Monday, May 2, 2016
My Rabbi's Final Words Were...
In this blog, I've written before about how little I like Jesus' "high priestly prayer." Sure, it's a wonderful, powerful message of love, but it lasts...forever. Anytime you open one of those red-letter bibles and see both facing pages have nothing but the red letters of Jesus' words, you know that there's no action--all talk. Forgive me for wanting even a little narrative in the midst of dialogue, but I get worn out by this preaching.
Unless your congregation used John 5 yesterday, this coming Sunday will be the third in a row in which the gospel lesson contains nothing but talk: John 13, John 14, and now John 17. I'm tempted to preach on the lesson from Acts 16, in which the chains binding Paul and Silas are loosed during a God-sent earthquake, but I want to give Jesus a chance. I have a few days left to make up my mind. This time around, what does Jesus say that's worth listening to?
I can't help but notice that this is the very, actual, really, at last end of Jesus' prayer. These last few verses of John 17 are the last words Jesus will say to his disciples. As soon as these words are uttered, he heads off into the garden with his disciples to be arrested. So this is it. And what does Jesus pray for? Others. For what feels like pages and pages, he's been praying for his disciples--"All mine are yours, and yours are mine"--but now he turns his focus outward: "I ask not only on behalf of these, but also on behalf of those who will believe in me through their word, that they may all be one." This part of the prayer, therefore, is Jesus praying for us.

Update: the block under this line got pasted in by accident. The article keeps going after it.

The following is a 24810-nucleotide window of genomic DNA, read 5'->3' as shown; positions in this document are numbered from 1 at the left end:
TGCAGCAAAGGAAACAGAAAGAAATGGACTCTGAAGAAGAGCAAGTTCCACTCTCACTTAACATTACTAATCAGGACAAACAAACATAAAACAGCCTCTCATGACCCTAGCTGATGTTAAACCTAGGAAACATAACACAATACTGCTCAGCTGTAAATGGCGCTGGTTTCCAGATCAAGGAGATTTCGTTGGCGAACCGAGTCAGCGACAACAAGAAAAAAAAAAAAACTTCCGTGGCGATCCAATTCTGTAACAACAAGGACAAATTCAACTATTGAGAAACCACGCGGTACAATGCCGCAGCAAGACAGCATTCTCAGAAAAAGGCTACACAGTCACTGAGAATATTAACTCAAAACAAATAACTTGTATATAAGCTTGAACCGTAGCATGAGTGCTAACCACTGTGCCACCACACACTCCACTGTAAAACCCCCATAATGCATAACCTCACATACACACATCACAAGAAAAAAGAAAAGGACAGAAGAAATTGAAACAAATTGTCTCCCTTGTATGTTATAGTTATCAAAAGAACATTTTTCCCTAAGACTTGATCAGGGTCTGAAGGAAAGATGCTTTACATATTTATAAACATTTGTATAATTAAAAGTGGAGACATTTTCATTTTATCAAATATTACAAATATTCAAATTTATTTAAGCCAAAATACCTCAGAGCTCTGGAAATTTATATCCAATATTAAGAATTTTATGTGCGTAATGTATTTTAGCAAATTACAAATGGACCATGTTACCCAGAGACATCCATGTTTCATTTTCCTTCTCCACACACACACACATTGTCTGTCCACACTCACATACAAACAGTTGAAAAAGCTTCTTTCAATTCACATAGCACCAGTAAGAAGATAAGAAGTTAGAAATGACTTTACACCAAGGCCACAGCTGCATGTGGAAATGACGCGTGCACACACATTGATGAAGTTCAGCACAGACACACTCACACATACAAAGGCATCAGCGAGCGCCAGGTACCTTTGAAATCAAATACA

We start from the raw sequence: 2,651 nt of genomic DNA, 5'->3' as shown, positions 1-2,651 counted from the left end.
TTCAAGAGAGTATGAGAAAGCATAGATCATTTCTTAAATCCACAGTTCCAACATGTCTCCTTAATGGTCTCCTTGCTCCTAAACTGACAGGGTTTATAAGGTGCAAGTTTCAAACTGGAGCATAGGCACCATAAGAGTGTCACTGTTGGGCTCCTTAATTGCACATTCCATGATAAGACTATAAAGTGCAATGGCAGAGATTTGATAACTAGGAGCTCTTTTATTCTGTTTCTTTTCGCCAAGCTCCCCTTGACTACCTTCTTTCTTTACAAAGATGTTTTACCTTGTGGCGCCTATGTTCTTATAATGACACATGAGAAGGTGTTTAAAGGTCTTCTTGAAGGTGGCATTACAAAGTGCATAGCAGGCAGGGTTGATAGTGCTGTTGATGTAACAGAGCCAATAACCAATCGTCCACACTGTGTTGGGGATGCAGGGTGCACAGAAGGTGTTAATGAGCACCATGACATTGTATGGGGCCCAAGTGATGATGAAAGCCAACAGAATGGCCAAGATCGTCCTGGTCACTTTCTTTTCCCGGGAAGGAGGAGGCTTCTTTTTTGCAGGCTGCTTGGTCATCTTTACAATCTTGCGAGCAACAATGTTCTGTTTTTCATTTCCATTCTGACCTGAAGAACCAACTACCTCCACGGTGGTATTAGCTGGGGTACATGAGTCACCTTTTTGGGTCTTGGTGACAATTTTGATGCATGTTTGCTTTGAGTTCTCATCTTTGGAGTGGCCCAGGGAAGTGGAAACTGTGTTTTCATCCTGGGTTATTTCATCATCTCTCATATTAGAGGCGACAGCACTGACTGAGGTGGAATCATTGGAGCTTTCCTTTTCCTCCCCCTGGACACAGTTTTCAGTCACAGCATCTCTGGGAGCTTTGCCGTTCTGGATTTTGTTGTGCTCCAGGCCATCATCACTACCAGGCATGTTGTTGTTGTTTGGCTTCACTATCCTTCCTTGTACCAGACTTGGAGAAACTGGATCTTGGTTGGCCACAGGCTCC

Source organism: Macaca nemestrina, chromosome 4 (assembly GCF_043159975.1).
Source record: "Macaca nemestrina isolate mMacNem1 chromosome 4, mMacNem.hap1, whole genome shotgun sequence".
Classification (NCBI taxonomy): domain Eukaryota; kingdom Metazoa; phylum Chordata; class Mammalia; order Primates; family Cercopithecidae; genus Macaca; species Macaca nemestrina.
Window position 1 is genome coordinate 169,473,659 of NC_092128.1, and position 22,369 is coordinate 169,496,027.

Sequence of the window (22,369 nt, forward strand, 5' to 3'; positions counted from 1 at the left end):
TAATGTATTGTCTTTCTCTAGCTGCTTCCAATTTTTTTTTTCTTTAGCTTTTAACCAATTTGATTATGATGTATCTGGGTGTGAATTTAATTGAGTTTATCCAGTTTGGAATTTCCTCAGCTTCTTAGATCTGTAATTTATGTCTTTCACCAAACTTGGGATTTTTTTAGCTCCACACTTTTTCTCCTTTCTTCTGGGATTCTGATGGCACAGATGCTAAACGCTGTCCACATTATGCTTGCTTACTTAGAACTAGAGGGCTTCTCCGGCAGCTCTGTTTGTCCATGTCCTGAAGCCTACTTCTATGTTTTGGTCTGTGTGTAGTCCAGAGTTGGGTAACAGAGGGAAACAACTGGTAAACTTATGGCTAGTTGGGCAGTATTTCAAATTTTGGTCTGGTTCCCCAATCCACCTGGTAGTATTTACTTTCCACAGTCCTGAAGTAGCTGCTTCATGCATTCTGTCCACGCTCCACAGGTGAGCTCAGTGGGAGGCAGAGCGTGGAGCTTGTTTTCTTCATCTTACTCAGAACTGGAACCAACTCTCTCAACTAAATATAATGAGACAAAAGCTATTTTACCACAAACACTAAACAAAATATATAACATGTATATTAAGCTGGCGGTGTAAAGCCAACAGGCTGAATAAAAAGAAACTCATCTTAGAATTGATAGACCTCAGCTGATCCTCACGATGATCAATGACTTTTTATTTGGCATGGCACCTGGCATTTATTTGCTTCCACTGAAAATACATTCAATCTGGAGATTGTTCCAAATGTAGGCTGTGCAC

It takes a while to go back and read the whole thing, but it's worth it because, in Sunday's lesson, all of the things that Jesus asks the Father to do for his disciples he now asks the Father to do for us. The rest of the prayer uses mostly pronouns--them and they--but I presume that the operating text of "those who will believe in me through their word" is what defines the "they" and the "them" for the rest of the passage. In that case, it's pretty remarkable. All of the intimacy that Jesus has with the Father and that he has therefore imparted to the disciples through their close fellowship he now shares through this prayer with all of those who will come to believe in him through the testimony of the disciples. That means that the intimacy that Jesus had with his disciples is bestowed upon us. Jesus' final words are to remember you and me and pray that we may be included in all that he has to give.
Have you ever wanted to be one of the twelve disciples? Have you ever wondered what it would be like to share a meal with Jesus? Have you ever dreamt of watching the miracles unfold or hear the parables spoken for the first time? Have you thought of being there with them? On Sunday, Jesus will invite us into that inner circle.